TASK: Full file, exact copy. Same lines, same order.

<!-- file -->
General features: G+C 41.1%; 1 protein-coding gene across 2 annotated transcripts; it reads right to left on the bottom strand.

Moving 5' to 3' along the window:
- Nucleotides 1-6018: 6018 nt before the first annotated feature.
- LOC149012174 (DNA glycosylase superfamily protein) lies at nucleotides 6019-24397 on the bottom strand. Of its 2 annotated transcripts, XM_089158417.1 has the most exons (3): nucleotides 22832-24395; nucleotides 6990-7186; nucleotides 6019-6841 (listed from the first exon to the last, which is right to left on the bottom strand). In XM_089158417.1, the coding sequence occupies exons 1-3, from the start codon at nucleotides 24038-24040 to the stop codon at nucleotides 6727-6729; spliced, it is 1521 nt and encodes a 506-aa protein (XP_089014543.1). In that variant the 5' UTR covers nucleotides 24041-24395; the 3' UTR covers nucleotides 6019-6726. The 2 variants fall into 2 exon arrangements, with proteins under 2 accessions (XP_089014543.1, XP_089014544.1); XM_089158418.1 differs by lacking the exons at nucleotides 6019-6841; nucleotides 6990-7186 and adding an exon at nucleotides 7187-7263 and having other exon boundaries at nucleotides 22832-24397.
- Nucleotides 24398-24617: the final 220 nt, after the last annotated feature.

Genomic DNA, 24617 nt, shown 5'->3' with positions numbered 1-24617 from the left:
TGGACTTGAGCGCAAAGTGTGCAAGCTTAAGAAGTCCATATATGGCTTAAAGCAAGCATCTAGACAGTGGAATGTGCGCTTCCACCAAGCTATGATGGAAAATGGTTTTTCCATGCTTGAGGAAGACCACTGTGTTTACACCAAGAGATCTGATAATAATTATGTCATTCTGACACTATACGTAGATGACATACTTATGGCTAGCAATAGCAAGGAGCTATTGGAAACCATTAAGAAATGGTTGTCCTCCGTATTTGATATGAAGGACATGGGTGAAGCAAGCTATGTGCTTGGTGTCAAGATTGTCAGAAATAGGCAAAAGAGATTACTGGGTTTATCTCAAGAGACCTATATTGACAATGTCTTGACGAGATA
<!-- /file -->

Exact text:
General features: G+C 41.1%; 1 protein-coding gene across 2 annotated transcripts; it reads right to left on the bottom strand.

Moving 5' to 3' along the window:
- Nucleotides 1-6018: 6018 nt before the first annotated feature.
- LOC149012174 (DNA glycosylase superfamily protein) lies at nucleotides 6019-24397 on the bottom strand. Of its 2 annotated transcripts, XM_089158417.1 has the most exons (3): nucleotides 22832-24395; nucleotides 6990-7186; nucleotides 6019-6841 (listed from the first exon to the last, which is right to left on the bottom strand). In XM_089158417.1, the coding sequence occupies exons 1-3, from the start codon at nucleotides 24038-24040 to the stop codon at nucleotides 6727-6729; spliced, it is 1521 nt and encodes a 506-aa protein (XP_089014543.1). In that variant the 5' UTR covers nucleotides 24041-24395; the 3' UTR covers nucleotides 6019-6726. The 2 variants fall into 2 exon arrangements, with proteins under 2 accessions (XP_089014543.1, XP_089014544.1); XM_089158418.1 differs by lacking the exons at nucleotides 6019-6841; nucleotides 6990-7186 and adding an exon at nucleotides 7187-7263 and having other exon boundaries at nucleotides 22832-24397.
- Nucleotides 24398-24617: the final 220 nt, after the last annotated feature.

Genomic DNA, 24617 nt, shown 5'->3' with positions numbered 1-24617 from the left:
TGGACTTGAGCGCAAAGTGTGCAAGCTTAAGAAGTCCATATATGGCTTAAAGCAAGCATCTAGACAGTGGAATGTGCGCTTCCACCAAGCTATGATGGAAAATGGTTTTTCCATGCTTGAGGAAGACCACTGTGTTTACACCAAGAGATCTGATAATAATTATGTCATTCTGACACTATACGTAGATGACATACTTATGGCTAGCAATAGCAAGGAGCTATTGGAAACCATTAAGAAATGGTTGTCCTCCGTATTTGATATGAAGGACATGGGTGAAGCAAGCTATGTGCTTGGTGTCAAGATTGTCAGAAATAGGCAAAAGAGATTACTGGGTTTATCTCAAGAGACCTATATTGACAATGTCTTGACGAGATA